V-22 is too big and won't do what they want the medium and light FVL.

Also, with the exception of the Chinook (and possibly the new mega ultra Sea King, I haven't seen the numbers) all those things absolutely suck hot and high, which you might have noticed is where the Army currently finds itself in combat.


Stop arming for yesterdays wars. The Army has fought in Afghanistan for 18 years and the existing rotorcrafts were good enough. They wont be there in another 18 years. FVL is the wrong program in a time of shifting priorities. The Army needs to make due with good enough.



posted on Jan, 25 2019 @ 02:36 PM
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a reply to: mightmight


Stop arming for yesterdays wars.


How is the much longer range and improved speed preparing for yesterday's war(s)?



posted on Jan, 25 2019 @ 03:32 PM
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a reply to: anzha
The Army rotorcraft fleet has no relevant role to play in the Pacific, regardless of range.
The Army also doesnt have to have an tiltrotor aircraft, just to have the neccessary range to be able to play some ort of a role. That's what the Air Force is for. Or rather, any of the other Air Forces of the other US armed forces.

The US cant / wont afford to do everything at once. There is more than enough work to be done, embarking on yet another mega replacement program without an actual militairly need is not justifiable at this point. The Army had its show for the last twenty years. The comming decades will belong to the Air Sea Battle and little else.



posted on Jan, 25 2019 @ 04:30 PM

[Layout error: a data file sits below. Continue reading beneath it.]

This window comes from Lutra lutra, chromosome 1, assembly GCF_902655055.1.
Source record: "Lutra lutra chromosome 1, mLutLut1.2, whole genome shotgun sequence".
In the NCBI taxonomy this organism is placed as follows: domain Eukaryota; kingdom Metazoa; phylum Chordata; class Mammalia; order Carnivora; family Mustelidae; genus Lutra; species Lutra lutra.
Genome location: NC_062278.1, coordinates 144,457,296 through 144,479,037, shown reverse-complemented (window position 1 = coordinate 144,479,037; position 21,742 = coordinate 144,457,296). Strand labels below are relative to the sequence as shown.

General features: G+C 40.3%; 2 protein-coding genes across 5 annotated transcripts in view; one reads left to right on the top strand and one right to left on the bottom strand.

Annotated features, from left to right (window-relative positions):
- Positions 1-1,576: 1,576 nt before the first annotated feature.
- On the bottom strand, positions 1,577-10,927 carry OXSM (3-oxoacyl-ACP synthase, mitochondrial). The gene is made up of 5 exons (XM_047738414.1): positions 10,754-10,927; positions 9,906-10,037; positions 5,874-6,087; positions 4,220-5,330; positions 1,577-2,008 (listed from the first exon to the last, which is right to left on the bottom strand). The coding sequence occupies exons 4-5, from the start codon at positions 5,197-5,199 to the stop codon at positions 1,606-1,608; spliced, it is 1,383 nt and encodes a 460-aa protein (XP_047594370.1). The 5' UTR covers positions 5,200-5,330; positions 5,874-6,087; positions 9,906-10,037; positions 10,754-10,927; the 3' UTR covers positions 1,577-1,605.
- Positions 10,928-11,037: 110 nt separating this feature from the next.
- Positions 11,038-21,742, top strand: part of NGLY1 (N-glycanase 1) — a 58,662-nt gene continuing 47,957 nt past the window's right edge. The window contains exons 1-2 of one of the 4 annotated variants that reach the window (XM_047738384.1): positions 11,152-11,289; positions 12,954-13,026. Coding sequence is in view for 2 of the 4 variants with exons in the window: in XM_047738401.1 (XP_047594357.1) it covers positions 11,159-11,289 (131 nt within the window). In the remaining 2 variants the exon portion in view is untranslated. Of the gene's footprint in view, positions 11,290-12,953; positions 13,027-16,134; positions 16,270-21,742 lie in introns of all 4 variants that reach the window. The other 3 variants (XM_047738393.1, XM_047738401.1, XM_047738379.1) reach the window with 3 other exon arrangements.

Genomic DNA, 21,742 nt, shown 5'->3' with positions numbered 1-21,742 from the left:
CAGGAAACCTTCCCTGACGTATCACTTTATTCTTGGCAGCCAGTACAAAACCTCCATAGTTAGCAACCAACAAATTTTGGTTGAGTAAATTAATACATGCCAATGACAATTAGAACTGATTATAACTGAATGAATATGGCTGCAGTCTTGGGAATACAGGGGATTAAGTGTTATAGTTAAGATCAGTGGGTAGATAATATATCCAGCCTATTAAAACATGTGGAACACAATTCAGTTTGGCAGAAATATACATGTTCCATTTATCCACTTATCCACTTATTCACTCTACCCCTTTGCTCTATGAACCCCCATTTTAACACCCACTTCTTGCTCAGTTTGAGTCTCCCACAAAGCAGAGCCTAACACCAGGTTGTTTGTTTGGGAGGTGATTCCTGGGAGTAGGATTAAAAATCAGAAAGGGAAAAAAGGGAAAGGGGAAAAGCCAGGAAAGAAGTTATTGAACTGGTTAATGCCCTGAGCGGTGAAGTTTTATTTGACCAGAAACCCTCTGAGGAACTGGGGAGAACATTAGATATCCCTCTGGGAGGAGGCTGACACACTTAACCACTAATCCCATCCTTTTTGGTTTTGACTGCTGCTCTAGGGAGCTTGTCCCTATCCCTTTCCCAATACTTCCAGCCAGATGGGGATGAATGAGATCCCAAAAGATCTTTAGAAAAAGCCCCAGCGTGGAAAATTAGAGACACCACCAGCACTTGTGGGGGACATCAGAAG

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a reply to: mightmight




The Army rotorcraft fleet has no relevant role to play in the Pacific, regardless of range. 


US experience in Korea and Vietnam/Laos/Thailand (not to mention the ongoing experience of the Philippines, Malaya, Kashmir, Myanmar, Papau, etc) seems to belie that belief...



posted on Jan, 25 2019 @ 04:43 PM
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a reply to: RadioRobert
I doubt there is much support for fighting a land war against China.

It's not the job of the Army to project airpower over hundreds of miles of ocean.
Thats why there is an Air Force. And a Navy. And a Marine Corps. I'm all for increasing their rotorcraft fleets if there is a reason to do so, i'm very much against the Army acquiring capabilities that already exist.



posted on Jan, 25 2019 @ 04:49 PM
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originally posted by: anzha

especially the Mighty Consumers of Crayons!


Thank you very much for the label... as a ex-squid with two jar-head brothers


But this was painful right after...

As I said, color me impressed.


Py



posted on Jan, 25 2019 @ 05:03 PM
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a reply to: mightmight